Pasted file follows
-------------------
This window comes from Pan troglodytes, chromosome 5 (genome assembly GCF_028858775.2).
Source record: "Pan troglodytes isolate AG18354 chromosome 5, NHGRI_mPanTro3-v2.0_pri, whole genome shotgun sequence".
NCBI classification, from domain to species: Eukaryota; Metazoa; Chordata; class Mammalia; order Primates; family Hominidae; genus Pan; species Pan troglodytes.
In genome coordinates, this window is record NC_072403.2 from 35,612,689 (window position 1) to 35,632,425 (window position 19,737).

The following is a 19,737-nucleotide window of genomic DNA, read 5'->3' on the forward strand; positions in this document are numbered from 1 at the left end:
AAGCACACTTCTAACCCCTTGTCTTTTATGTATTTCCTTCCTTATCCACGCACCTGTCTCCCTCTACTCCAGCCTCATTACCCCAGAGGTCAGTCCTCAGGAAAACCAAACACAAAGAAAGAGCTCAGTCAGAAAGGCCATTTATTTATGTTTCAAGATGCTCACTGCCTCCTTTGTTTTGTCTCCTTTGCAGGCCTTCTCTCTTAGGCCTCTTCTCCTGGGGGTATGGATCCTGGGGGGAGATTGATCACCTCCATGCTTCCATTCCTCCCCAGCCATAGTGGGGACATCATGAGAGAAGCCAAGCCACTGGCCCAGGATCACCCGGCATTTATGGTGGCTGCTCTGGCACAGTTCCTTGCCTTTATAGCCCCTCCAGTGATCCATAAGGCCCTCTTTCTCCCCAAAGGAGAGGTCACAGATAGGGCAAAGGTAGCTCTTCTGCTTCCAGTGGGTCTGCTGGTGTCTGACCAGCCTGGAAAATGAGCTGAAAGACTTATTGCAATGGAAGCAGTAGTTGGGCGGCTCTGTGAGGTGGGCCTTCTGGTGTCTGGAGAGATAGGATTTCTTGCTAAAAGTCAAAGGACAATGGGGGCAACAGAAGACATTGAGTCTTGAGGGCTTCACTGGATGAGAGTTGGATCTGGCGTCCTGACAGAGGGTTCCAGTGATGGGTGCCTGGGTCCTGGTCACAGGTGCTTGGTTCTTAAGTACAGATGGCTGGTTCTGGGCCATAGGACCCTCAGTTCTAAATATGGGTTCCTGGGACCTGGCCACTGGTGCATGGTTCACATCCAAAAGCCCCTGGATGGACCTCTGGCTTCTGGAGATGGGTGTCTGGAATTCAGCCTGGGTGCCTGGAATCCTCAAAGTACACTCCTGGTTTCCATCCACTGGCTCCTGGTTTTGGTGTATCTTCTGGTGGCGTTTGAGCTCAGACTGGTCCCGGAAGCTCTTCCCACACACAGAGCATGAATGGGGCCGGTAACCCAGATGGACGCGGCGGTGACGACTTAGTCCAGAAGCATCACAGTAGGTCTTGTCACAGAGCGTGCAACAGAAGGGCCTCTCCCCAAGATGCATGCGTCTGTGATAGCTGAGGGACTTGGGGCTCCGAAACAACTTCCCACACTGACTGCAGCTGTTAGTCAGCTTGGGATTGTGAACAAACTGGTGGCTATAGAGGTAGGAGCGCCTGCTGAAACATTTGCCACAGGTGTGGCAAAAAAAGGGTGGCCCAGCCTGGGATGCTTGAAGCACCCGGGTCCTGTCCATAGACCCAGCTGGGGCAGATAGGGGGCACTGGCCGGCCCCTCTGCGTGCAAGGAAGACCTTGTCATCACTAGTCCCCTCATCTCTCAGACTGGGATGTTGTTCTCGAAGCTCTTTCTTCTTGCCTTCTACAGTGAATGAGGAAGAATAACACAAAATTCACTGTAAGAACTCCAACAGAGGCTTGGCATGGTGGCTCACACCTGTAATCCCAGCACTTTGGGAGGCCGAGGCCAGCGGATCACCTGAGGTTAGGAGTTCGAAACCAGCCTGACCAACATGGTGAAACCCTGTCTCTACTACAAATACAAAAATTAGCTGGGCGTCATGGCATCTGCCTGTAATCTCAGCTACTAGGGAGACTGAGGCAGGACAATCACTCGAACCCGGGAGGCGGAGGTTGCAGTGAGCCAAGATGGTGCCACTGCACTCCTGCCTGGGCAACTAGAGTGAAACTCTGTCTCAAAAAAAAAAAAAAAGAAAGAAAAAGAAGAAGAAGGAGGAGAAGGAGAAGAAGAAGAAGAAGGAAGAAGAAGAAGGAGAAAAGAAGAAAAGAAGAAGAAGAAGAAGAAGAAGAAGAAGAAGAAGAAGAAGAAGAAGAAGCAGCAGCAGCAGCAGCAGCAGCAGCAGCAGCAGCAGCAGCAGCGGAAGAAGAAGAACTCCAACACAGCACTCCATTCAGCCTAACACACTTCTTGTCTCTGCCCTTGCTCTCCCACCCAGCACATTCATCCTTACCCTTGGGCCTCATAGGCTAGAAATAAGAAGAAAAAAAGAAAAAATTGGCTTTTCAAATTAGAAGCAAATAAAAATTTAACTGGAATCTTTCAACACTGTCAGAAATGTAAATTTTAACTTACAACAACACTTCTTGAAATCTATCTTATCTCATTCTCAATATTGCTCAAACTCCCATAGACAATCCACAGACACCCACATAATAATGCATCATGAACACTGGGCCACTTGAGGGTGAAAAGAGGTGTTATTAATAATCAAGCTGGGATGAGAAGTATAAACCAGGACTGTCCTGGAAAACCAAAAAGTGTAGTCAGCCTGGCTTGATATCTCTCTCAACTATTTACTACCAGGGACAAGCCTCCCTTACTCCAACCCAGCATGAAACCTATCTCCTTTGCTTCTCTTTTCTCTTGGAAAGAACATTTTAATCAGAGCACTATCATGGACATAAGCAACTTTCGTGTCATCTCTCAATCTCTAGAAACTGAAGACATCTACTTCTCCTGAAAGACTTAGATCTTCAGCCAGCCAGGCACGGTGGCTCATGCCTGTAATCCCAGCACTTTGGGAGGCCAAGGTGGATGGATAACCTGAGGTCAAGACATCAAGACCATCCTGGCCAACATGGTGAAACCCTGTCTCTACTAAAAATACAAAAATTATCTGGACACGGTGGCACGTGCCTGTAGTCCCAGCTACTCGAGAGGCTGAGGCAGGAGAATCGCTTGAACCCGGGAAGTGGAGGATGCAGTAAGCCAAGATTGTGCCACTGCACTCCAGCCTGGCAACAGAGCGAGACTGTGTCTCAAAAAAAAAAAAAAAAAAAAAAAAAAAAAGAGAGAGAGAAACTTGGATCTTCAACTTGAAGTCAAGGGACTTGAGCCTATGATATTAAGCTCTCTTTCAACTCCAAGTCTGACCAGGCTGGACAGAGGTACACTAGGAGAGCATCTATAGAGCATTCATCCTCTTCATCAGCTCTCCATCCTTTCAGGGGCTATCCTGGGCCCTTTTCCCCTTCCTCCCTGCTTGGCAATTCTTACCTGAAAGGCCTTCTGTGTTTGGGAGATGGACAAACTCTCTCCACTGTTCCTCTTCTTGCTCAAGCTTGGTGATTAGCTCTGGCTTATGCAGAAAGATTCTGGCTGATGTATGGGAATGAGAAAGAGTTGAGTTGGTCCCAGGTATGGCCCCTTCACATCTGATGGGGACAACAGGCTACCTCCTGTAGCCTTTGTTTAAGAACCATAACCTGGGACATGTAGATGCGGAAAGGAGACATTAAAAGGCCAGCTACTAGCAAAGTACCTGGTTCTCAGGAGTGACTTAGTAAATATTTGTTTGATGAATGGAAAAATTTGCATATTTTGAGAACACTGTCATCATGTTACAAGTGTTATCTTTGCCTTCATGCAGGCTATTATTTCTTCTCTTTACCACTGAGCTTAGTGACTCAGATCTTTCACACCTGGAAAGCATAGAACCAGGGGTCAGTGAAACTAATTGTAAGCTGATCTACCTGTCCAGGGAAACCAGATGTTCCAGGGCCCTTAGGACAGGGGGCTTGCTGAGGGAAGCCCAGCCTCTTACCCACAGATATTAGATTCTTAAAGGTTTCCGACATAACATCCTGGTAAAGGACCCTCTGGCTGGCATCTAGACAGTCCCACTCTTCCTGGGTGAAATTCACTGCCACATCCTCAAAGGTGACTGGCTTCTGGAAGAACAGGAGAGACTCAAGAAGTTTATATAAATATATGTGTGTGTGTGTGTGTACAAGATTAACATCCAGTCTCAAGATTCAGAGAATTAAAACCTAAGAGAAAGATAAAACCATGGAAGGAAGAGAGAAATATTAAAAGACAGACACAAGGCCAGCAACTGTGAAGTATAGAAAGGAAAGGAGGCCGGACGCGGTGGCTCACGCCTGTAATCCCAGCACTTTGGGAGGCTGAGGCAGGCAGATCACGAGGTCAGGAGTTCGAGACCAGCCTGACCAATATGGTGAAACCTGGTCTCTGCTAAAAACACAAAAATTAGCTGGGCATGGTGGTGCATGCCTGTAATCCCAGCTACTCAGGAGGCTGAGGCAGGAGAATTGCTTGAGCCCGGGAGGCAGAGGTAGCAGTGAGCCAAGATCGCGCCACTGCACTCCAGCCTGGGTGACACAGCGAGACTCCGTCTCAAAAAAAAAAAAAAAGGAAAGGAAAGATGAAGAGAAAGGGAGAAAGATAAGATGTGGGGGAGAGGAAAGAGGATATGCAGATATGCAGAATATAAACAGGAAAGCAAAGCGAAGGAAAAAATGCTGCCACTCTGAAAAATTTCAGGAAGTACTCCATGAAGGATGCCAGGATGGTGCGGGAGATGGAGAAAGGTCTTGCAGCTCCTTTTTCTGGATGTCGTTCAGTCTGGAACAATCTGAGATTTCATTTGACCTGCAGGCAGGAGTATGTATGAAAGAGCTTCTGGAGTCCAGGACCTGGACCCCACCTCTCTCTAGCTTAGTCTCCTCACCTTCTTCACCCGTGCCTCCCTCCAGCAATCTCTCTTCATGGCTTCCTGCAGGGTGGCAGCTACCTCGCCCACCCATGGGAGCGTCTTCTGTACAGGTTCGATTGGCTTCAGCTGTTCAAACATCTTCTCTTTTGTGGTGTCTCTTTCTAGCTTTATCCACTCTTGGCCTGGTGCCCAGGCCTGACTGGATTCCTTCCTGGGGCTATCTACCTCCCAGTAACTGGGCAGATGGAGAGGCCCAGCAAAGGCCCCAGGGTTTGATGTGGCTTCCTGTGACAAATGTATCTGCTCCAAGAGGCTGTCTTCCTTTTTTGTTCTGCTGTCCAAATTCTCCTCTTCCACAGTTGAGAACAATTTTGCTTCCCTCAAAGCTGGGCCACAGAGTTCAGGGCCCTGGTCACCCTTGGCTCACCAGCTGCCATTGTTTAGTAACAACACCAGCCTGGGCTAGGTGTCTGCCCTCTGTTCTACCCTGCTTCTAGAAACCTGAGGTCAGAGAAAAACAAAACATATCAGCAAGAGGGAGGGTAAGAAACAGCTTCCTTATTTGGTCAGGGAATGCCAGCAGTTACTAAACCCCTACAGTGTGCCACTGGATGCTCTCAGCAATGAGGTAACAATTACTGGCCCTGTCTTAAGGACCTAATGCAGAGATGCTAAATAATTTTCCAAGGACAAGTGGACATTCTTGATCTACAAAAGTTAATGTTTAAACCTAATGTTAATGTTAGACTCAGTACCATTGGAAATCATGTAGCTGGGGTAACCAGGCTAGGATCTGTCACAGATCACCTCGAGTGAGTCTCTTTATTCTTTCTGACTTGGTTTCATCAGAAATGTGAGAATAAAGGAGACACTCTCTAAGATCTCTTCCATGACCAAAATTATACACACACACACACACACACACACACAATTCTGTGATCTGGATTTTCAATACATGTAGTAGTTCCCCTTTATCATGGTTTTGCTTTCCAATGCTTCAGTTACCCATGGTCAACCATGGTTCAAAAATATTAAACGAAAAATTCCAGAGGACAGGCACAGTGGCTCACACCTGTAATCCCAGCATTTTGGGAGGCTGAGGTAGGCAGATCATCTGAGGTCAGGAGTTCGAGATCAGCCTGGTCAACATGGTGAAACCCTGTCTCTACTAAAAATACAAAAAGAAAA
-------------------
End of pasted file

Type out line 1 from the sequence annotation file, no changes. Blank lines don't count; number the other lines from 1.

This window comes from Pan troglodytes, chromosome 5 (genome assembly GCF_028858775.2).